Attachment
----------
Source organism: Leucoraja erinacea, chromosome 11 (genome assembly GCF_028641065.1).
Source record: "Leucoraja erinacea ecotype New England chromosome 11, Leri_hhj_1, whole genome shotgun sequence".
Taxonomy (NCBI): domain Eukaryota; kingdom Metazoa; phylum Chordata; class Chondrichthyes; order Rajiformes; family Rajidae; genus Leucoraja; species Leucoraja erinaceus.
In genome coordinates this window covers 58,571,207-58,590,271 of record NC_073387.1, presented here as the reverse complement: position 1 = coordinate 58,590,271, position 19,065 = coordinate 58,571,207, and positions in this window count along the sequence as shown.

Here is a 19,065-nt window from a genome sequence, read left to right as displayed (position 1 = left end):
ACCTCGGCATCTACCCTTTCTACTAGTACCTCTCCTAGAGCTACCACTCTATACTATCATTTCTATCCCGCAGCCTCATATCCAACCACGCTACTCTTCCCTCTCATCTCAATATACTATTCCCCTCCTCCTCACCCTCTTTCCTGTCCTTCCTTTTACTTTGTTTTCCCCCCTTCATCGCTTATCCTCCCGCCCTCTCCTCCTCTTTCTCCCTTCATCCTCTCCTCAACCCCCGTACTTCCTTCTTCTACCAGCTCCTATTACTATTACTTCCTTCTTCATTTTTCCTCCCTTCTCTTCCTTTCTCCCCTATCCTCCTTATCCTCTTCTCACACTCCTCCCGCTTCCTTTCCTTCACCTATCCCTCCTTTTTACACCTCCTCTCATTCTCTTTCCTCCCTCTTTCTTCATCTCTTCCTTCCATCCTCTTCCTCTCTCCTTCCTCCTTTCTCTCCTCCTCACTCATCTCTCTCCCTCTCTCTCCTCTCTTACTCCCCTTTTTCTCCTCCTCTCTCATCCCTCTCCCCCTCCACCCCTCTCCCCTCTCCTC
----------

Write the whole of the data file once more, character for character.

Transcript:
Source organism: Leucoraja erinacea, chromosome 11 (genome assembly GCF_028641065.1).
Source record: "Leucoraja erinacea ecotype New England chromosome 11, Leri_hhj_1, whole genome shotgun sequence".
Taxonomy (NCBI): domain Eukaryota; kingdom Metazoa; phylum Chordata; class Chondrichthyes; order Rajiformes; family Rajidae; genus Leucoraja; species Leucoraja erinaceus.
In genome coordinates this window covers 58,571,207-58,590,271 of record NC_073387.1, presented here as the reverse complement: position 1 = coordinate 58,590,271, position 19,065 = coordinate 58,571,207, and positions in this window count along the sequence as shown.

Here is a 19,065-nt window from a genome sequence, read left to right as displayed (position 1 = left end):
ACCTCGGCATCTACCCTTTCTACTAGTACCTCTCCTAGAGCTACCACTCTATACTATCATTTCTATCCCGCAGCCTCATATCCAACCACGCTACTCTTCCCTCTCATCTCAATATACTATTCCCCTCCTCCTCACCCTCTTTCCTGTCCTTCCTTTTACTTTGTTTTCCCCCCTTCATCGCTTATCCTCCCGCCCTCTCCTCCTCTTTCTCCCTTCATCCTCTCCTCAACCCCCGTACTTCCTTCTTCTACCAGCTCCTATTACTATTACTTCCTTCTTCATTTTTCCTCCCTTCTCTTCCTTTCTCCCCTATCCTCCTTATCCTCTTCTCACACTCCTCCCGCTTCCTTTCCTTCACCTATCCCTCCTTTTTACACCTCCTCTCATTCTCTTTCCTCCCTCTTTCTTCATCTCTTCCTTCCATCCTCTTCCTCTCTCCTTCCTCCTTTCTCTCCTCCTCACTCATCTCTCTCCCTCTCTCTCCTCTCTTACTCCCCTTTTTCTCCTCCTCTCTCATCCCTCTCCCCCTCCACCCCTCTCCCCTCTCCTC